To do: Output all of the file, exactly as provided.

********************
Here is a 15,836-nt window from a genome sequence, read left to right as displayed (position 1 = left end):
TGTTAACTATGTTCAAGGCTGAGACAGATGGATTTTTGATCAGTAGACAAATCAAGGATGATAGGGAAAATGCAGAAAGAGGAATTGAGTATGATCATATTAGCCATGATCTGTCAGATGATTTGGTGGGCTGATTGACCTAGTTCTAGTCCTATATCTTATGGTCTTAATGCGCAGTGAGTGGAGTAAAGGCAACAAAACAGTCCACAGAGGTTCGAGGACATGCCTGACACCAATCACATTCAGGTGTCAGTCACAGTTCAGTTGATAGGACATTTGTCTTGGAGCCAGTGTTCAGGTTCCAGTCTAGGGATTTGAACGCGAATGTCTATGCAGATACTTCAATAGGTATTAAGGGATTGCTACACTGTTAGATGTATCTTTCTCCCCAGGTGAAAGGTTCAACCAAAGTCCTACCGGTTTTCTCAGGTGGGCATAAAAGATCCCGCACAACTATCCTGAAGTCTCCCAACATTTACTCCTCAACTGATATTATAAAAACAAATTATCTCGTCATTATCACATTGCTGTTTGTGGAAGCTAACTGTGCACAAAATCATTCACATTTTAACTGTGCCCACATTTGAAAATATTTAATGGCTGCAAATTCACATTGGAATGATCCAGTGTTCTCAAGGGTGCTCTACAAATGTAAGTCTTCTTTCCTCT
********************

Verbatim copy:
Here is a 15,836-nt window from a genome sequence, read left to right as displayed (position 1 = left end):
TGTTAACTATGTTCAAGGCTGAGACAGATGGATTTTTGATCAGTAGACAAATCAAGGATGATAGGGAAAATGCAGAAAGAGGAATTGAGTATGATCATATTAGCCATGATCTGTCAGATGATTTGGTGGGCTGATTGACCTAGTTCTAGTCCTATATCTTATGGTCTTAATGCGCAGTGAGTGGAGTAAAGGCAACAAAACAGTCCACAGAGGTTCGAGGACATGCCTGACACCAATCACATTCAGGTGTCAGTCACAGTTCAGTTGATAGGACATTTGTCTTGGAGCCAGTGTTCAGGTTCCAGTCTAGGGATTTGAACGCGAATGTCTATGCAGATACTTCAATAGGTATTAAGGGATTGCTACACTGTTAGATGTATCTTTCTCCCCAGGTGAAAGGTTCAACCAAAGTCCTACCGGTTTTCTCAGGTGGGCATAAAAGATCCCGCACAACTATCCTGAAGTCTCCCAACATTTACTCCTCAACTGATATTATAAAAACAAATTATCTCGTCATTATCACATTGCTGTTTGTGGAAGCTAACTGTGCACAAAATCATTCACATTTTAACTGTGCCCACATTTGAAAATATTTAATGGCTGCAAATTCACATTGGAATGATCCAGTGTTCTCAAGGGTGCTCTACAAATGTAAGTCTTCTTTCCTCT